New Beginnings

A New Year message for 2010

Like other Christian festivals, the celebration of New Years Day in the West started before the church came into existence.

At first, the Romans celebrated the beginning of the new year on March 1, not January 1. Julius Caesar instituted New Year’s Day on January 1 to honor Janus, the two-faced god who looks backwards into the old year and forwards into the new. The custom of “New Years resolutions” began in this earliest period, as the Romans made resolutions with a moral flavor: mostly to be good to others.

When Rome took on Christianity as its official faith, the Christians kept New Years Day. Only, they traded the vaguely moral emphasis for a practice of fasting and prayer aimed at living the New Year in the New Life of Christ. Soon, however, the new year celebration reverted to March 1, and this early emphasis on spiritual things dissolved.

Or rather, it shifted to a new celebration on January 1. Beginning in the middle of the sixth century, parts of the church began to set aside January 1 as the Feast of the Circumcision, commemorating Jesus’ circumcision. As with other Jewish boy babies, Jesus was circumcised eight days after his birth (Luke 2:21, “when eight days were accomplished”).

But the pagans had apparently spoiled January 1 for many Christians: the Roman church did not accept this feast day until the 11th century.

It was finally in 1752, when Britain and its possessions adopted the Gregorian calendar, that January 1 again came to be recognized and celebrated as the first day of the year.

Some Christians, however, still hesitated to celebrate the day. The Puritans, for example, were leery of the associations of January 1 with the pagan god Janus—they preferred not even to say the name of the month, referring to it rather as “First Month.” And of course they stood against the dissipations usually indulged during the celebration.

Instead, the Puritans urged their young people, especially, to skip the revelry and meditate on the year past and the year to come. Always ready to introspect—in famously excruciating detail—they adopted again the old custom of making resolutions. They vowed to take more care against their besetting sins, make better use of their talents and other divine gifts, and treat others with Christian charity.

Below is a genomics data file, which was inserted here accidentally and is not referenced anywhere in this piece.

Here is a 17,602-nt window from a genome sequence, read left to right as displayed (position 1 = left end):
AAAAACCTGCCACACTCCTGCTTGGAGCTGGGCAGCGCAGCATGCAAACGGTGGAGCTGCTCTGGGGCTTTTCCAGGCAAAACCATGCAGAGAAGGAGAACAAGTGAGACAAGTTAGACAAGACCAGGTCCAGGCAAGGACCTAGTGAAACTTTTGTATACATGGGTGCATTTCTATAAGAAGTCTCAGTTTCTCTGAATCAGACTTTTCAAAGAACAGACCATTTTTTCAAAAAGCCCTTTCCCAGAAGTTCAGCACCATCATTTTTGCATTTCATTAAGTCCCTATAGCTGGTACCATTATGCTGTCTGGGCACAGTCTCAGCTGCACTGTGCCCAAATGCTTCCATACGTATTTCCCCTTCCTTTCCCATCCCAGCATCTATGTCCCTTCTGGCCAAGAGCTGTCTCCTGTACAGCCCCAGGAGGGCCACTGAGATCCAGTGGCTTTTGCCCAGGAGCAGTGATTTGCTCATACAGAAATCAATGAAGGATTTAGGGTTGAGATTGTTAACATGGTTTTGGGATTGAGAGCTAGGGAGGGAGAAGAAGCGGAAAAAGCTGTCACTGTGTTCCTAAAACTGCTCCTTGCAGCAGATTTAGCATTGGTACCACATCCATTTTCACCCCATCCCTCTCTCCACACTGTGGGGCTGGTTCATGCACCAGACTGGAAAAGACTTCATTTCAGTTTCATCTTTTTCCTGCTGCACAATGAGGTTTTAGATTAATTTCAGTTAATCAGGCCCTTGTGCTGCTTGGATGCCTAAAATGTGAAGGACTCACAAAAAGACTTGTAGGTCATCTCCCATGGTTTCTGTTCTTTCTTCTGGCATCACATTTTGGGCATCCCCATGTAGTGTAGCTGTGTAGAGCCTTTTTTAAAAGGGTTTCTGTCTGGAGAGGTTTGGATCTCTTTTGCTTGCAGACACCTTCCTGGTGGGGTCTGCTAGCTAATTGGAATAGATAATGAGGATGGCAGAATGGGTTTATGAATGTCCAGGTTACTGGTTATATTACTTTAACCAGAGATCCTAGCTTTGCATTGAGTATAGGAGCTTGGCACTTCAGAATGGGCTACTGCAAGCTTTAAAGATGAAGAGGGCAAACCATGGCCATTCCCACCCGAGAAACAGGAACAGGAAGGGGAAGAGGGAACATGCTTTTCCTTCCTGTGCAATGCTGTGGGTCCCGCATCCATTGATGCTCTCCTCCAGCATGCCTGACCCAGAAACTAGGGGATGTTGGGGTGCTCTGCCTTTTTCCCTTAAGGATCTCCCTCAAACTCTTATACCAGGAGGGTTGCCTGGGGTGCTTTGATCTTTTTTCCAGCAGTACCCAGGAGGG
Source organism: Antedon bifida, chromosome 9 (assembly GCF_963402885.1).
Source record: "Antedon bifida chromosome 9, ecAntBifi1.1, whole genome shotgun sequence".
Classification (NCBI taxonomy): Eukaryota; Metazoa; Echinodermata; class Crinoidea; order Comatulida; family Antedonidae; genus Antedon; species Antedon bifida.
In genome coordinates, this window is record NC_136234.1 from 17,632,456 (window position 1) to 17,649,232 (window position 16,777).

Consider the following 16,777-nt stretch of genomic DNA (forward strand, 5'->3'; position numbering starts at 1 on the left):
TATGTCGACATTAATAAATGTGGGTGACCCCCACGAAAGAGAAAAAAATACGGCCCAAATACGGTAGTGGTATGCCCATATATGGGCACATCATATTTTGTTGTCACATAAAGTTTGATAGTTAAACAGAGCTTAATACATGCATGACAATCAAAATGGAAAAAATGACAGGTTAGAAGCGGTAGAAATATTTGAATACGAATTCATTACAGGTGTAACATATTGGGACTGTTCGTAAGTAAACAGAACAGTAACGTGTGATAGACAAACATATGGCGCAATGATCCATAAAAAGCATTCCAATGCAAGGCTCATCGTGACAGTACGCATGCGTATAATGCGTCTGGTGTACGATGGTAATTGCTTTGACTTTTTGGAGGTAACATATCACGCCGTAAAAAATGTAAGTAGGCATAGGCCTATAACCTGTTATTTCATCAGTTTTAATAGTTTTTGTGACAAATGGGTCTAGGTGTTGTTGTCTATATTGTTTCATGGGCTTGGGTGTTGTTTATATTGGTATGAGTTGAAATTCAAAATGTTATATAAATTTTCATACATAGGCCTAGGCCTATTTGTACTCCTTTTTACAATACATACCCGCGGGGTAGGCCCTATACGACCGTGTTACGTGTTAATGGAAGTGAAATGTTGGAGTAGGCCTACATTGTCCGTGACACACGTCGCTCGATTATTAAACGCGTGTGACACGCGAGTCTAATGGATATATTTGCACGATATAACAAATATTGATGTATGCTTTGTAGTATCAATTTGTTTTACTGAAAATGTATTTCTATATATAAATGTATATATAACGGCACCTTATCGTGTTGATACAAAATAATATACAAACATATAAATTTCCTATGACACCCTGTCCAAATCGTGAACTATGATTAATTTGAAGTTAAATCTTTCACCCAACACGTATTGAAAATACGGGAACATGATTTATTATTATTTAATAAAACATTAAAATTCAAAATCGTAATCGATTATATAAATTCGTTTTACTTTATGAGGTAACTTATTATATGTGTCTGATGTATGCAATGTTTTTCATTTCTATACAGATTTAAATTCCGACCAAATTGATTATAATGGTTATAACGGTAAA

Today, some Christians may be inclined to follow the Puritans’ lead, at least absenting themselves from the festivities: January 1st has clearly continued to be a day dedicated more to godless indulgence than to meditative fasting. But many have also seen, as the Puritans did, a divine opportunity in the longstanding practice of making resolutions.

In fact, this practice even harmonizes with the Feast Day: circumcision is a symbol of sanctification—that is, the “setting aside” of persons and things for God’s purposes.

With or without such historical understandings, many of us may have taken New Years Eve and New Years Day as God-given opportunities. We have taken at least a few minutes to reflect, pray, and dedicate ourselves anew to our Lord—whether at a “Watch Night Service” or in private.

PS: The historic details given above are adapted from the article of Chris Armstrong , Christianity Today Magazine, Dec 2003

We have chosen to be in the Church, and God has directed me to choose the theme of “New Beginnings” for tonight. There are many new beginnings in the Bible. We will look at a few of them and see the significance of it in our lives, as we go around. I have chosen just seven new beginnings to look at tonight. Seven is a great number in Bible and it represents perfection.

I would like us to take a few minutes to think about any new beginning that we have had in our lives during 2009. Some of us might have many. Please try and choose one. Some of us might find this exercise difficult. Do not worry about the magnitude of it’s significance. If it is a new beginning that you remember, that is enough. Make a note of it if you wish to. Also each of you, please choose a chorus or a Hymn that has touched you and you would like to be sung tonight.

<A Couple of minutes in silence>

We will now go round, first sharing a new beginning from our lives and then reading about one new beginning from the Bible. We will then sing a Hymn or Chorus, chosen by the person who shared. One of us will briefly pray for the person who shared and then look into the significance of that particular new beginning in our lives.

New Beginning 1: The Creation: Genesis 1:26-31

As Pastor Vasu would have said, the Triune God were “having a ball” creating the universe, and all the living creatures, having fun and fellowship with each other, when they decided to create man in “their” image. Vs 27 repeats the fact that Man and Woman were created in His image. Knowing that we are created in God’s image provides our basis for self worth. Human worth is not based on our possessions, achievements, physical attractiveness, or public acclaim. It is based on God’s image. Thus every time we feel low self worth we are actually downgrading our creator. Knowing that you are a person of worth helps us to love God, know him personally, and make a valuable contribution to those around you. We do have the ability to reflect his character in us, through love, patience, forgiveness, kindness and faithfulness.